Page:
Luckily no more rain had be forecast for today so I could take confidence in knowing that I would at least stay dry for the day. Arriving in my first swim I carefully placed some cheese paste far upstream so that it would reach the bottom in the right place on the river bed. The swim had changed somewhat since I'd last been there - a large branch than spanned over the river, half in and half out of the water, was gone, but the far bank tree still looked very inviting for a bite or two. This swim has been good to me since I started fishing it with all fish from it between four and a half pounds to over five. I've since christened it the 'dog swim' because somebody always walks there dog along the far bank while I'm fishing there. I know, its strange that we anglers name swims like we do but I suppose it sounds better and easier to remember 'the old gnarled stump' or 'the big bush' swim than it does than 'that bit of river with the tree on the right, a bit of weed to the left and some deep water in front'!

Like all best laid plans this one not exactly go according to plan as I failed to get a bite in my usual banker swim yet dad on the other hand was into a fish immediately, as his cheese paste hardly had time to touch the bottom before it was chomped down by a sprightly two pound chub, proving that his location was spot on. 

The rest of the day was spent roaming from swim to swim in search of our elusive quarry. Every little bit of slack water was searched in an attempt to get at least one bite. Dad found a cracker of a swim and proceeded to have a succession of bites all of which he somehow managed to miss. Quite why this happened again in the same swim is a mystery despite altering amount of shot, length of hook length, size of hook, and size of bait used, it was no good.You can be in no doubt that Dad won't be beaten by such things and will be back there as soon as possible to have another crack at them.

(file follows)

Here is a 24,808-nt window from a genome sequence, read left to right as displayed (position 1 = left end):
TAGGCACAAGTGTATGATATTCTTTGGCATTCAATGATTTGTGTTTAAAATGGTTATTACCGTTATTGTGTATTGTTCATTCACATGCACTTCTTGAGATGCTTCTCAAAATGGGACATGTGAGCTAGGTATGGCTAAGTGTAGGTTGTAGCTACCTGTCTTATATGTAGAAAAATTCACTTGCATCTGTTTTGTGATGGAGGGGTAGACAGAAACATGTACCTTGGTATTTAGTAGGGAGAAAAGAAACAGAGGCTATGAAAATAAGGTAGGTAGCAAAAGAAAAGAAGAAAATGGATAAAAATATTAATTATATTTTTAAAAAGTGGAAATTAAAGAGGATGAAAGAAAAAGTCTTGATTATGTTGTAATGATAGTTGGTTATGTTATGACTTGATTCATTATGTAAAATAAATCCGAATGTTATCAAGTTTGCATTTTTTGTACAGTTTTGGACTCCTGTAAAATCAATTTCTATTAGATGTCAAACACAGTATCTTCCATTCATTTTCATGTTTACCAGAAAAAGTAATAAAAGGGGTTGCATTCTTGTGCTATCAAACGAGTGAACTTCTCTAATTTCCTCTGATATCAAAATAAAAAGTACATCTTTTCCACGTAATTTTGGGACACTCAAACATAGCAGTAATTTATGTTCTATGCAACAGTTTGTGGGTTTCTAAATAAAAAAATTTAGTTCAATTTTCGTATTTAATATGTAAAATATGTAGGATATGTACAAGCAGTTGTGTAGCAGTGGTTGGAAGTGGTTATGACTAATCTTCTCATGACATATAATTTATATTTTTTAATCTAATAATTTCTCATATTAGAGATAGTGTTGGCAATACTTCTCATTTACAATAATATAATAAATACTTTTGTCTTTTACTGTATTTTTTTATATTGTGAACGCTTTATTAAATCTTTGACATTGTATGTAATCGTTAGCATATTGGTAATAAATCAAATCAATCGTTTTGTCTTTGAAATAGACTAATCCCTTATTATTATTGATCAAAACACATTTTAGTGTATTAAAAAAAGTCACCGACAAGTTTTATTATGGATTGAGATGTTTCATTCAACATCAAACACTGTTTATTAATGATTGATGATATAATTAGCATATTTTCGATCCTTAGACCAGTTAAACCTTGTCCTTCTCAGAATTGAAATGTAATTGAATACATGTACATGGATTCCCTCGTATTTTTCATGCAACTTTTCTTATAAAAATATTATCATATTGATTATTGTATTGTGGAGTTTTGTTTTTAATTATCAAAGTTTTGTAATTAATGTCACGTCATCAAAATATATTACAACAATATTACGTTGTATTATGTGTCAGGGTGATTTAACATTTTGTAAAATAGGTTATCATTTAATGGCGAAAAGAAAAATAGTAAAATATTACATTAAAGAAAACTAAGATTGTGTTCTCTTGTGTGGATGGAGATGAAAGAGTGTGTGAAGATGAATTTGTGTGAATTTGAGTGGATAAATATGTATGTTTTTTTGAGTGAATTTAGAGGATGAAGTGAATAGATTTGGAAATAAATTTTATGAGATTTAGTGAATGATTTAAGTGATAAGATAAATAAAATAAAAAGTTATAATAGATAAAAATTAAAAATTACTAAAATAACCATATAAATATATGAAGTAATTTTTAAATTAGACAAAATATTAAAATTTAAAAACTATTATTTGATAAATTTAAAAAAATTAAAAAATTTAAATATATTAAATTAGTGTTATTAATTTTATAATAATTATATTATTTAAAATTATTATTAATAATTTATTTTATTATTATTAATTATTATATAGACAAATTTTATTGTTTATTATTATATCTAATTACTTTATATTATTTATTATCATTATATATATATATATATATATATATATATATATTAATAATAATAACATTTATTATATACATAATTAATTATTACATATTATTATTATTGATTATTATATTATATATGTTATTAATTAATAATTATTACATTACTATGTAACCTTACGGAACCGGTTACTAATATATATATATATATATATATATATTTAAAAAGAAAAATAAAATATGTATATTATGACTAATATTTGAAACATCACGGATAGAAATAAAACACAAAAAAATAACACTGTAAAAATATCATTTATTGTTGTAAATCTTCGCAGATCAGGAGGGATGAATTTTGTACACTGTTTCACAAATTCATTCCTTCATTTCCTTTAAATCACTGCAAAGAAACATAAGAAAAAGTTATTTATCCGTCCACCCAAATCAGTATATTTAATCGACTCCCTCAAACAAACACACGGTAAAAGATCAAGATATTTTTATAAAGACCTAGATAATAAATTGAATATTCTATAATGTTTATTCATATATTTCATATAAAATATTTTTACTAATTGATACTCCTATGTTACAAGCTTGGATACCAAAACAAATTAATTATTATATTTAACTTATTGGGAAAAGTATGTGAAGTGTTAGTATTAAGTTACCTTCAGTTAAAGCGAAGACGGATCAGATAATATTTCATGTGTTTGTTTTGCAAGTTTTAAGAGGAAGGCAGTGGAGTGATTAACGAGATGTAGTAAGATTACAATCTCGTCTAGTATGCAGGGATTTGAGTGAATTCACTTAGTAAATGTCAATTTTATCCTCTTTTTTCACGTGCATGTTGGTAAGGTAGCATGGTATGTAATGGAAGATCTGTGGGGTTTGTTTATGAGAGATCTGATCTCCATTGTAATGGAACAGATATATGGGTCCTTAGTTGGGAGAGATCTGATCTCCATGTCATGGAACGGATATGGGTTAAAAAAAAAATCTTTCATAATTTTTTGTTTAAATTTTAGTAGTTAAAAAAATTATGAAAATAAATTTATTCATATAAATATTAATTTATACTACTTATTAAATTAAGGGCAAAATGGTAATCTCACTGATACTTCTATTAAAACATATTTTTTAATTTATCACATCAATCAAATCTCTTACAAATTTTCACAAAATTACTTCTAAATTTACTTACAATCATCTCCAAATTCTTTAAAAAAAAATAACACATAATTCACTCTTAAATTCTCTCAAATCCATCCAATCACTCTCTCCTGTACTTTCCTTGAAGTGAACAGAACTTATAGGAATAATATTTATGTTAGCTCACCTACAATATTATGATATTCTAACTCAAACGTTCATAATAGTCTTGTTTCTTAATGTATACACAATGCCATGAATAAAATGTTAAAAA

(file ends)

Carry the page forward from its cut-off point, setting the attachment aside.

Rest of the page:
I has to wait until just before midday before I got my first bite and it a right clonker as they say. The bait was cast right down the edge under a canopy of died back rosebay willow herb, with minimal shot so that the flow took the cheese paste in the lair. It can't have been more than a few minutes before I had the bite. The chub although not a big one put up a hell of a fight in the strong flow and punched far above is weight. It did exactly as I though it would and immediately tried to get me into raft of rubbish at my feet. I was glad I had a stronger line on than normal as I had no option but to apply as much pressure as I dared  to keep it from the snags under my feet. I just had to keep the rod bent and haul the thing in! I had it in the net in double quick time and was more than pleased with the fish under such conditions. At only three pounds and nine ounces it wasn't going to break any records any time soon  but at least I hadn't blanked.

Not big but very welcome from a flooded river
Up close and personal. 3lb 9oz in the net.
That was it really apart from a half hearted pull late in the afternoon which resulted in nothing more than a strike into thin air. Ah well there will always be next time. Hope your all enjoying the blog and feel free to comment or make suggestions. Guest articles and pieces are also very welcome.